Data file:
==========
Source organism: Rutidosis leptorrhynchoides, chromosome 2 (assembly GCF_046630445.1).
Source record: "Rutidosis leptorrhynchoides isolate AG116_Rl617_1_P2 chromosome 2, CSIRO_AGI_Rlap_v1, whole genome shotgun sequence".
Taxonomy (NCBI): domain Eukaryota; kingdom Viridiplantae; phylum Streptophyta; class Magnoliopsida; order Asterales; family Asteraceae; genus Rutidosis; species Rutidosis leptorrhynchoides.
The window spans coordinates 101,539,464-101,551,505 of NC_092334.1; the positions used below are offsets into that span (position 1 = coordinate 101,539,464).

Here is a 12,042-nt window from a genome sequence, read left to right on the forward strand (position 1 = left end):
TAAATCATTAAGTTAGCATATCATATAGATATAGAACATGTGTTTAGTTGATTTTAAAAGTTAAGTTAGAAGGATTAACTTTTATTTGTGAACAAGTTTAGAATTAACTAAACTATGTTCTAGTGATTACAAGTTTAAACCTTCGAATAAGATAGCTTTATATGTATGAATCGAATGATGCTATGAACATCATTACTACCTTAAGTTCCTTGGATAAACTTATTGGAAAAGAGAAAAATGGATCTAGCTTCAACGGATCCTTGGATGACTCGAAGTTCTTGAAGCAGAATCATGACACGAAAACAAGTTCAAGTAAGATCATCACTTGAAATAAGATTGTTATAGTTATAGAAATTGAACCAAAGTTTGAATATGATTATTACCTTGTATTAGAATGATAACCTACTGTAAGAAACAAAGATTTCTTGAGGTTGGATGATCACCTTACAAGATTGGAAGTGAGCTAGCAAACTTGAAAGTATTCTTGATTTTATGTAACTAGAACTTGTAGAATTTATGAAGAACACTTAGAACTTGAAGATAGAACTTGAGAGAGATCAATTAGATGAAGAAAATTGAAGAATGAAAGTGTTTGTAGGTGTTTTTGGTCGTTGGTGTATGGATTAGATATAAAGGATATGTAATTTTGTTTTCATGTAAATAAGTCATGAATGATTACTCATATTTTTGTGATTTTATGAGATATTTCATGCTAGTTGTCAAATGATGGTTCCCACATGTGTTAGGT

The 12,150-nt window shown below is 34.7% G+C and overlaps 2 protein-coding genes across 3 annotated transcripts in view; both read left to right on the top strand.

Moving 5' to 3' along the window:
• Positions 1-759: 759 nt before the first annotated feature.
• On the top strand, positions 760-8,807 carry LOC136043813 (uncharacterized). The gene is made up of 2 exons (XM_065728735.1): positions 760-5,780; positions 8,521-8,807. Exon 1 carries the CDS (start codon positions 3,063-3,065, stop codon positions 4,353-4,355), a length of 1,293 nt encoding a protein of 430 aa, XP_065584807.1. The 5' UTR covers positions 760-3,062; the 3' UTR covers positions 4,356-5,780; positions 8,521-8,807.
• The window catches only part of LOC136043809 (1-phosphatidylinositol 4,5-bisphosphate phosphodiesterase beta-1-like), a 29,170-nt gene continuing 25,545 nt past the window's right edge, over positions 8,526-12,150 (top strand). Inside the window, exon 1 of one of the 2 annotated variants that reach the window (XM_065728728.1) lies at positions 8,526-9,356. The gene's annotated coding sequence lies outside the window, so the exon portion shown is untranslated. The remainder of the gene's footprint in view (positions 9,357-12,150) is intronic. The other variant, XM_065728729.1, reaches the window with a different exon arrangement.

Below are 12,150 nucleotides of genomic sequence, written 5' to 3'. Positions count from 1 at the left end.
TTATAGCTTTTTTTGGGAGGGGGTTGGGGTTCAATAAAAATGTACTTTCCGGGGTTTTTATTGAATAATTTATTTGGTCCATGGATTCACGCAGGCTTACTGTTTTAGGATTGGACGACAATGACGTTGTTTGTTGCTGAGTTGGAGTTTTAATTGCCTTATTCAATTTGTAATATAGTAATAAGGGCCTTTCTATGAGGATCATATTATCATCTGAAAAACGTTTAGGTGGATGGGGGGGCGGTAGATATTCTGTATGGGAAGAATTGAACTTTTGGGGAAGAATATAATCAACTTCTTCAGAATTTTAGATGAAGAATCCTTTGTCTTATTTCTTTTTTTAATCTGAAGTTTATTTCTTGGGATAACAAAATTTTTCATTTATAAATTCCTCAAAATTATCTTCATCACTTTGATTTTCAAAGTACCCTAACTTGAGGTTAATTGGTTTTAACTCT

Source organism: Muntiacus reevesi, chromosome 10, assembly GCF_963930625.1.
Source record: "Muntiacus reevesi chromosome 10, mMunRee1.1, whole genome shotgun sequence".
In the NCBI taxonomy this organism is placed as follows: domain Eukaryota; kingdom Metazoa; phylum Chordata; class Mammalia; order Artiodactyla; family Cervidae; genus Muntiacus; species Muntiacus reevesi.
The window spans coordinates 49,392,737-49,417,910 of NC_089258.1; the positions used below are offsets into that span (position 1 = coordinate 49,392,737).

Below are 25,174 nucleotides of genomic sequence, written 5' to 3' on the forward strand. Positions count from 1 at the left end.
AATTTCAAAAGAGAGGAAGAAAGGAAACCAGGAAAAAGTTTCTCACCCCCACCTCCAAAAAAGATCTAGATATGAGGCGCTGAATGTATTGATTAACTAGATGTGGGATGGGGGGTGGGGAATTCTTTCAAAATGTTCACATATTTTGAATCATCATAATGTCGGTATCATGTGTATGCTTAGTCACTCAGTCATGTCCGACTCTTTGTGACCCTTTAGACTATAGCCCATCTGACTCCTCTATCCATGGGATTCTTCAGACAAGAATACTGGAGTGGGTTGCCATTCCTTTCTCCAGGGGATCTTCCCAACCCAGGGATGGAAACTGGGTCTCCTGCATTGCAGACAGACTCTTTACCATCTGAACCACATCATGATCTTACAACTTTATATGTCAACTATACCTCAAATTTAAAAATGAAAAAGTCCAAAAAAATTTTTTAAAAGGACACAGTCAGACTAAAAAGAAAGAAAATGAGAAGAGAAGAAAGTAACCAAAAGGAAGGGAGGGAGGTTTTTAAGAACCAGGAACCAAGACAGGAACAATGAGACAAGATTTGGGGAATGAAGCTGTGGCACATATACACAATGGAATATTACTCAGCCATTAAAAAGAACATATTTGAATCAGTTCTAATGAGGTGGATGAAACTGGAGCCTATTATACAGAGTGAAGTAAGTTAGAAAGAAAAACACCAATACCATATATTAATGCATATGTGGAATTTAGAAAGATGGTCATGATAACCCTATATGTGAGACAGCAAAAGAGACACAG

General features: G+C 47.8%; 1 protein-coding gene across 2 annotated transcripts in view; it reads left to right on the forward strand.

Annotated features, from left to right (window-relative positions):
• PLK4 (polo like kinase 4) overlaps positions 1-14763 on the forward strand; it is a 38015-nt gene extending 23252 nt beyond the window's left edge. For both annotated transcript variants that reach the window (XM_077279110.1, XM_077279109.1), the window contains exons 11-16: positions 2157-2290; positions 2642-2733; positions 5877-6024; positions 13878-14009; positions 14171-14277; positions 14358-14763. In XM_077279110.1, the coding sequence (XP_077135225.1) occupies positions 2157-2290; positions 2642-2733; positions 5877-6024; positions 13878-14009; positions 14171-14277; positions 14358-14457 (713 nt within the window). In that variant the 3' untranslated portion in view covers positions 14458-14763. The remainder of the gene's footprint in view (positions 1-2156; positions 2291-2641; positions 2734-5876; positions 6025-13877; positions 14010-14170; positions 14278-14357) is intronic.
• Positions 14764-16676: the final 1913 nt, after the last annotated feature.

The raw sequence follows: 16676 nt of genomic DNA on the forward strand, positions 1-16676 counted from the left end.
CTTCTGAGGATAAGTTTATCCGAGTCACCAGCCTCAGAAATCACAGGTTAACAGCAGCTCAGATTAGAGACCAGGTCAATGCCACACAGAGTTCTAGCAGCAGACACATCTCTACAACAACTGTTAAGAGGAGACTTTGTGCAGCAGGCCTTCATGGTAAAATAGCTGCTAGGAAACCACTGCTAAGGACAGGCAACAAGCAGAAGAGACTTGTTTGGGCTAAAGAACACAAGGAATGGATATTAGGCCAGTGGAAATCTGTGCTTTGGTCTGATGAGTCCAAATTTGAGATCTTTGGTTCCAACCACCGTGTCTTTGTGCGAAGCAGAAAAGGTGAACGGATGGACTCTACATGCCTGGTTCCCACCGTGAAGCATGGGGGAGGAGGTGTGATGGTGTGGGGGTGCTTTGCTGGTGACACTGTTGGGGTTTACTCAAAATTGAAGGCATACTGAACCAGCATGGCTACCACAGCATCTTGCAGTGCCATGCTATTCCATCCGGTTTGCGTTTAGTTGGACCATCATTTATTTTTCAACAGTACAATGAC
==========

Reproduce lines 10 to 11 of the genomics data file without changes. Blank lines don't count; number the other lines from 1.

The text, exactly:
• On the top strand, positions 760-8,807 carry LOC136043813 (uncharacterized). The gene is made up of 2 exons (XM_065728735.1): positions 760-5,780; positions 8,521-8,807. Exon 1 carries the CDS (start codon positions 3,063-3,065, stop codon positions 4,353-4,355), a length of 1,293 nt encoding a protein of 430 aa, XP_065584807.1. The 5' UTR covers positions 760-3,062; the 3' UTR covers positions 4,356-5,780; positions 8,521-8,807.
• The window catches only part of LOC136043809 (1-phosphatidylinositol 4,5-bisphosphate phosphodiesterase beta-1-like), a 29,170-nt gene continuing 25,545 nt past the window's right edge, over positions 8,526-12,150 (top strand). Inside the window, exon 1 of one of the 2 annotated variants that reach the window (XM_065728728.1) lies at positions 8,526-9,356. The gene's annotated coding sequence lies outside the window, so the exon portion shown is untranslated. The remainder of the gene's footprint in view (positions 9,357-12,150) is intronic. The other variant, XM_065728729.1, reaches the window with a different exon arrangement.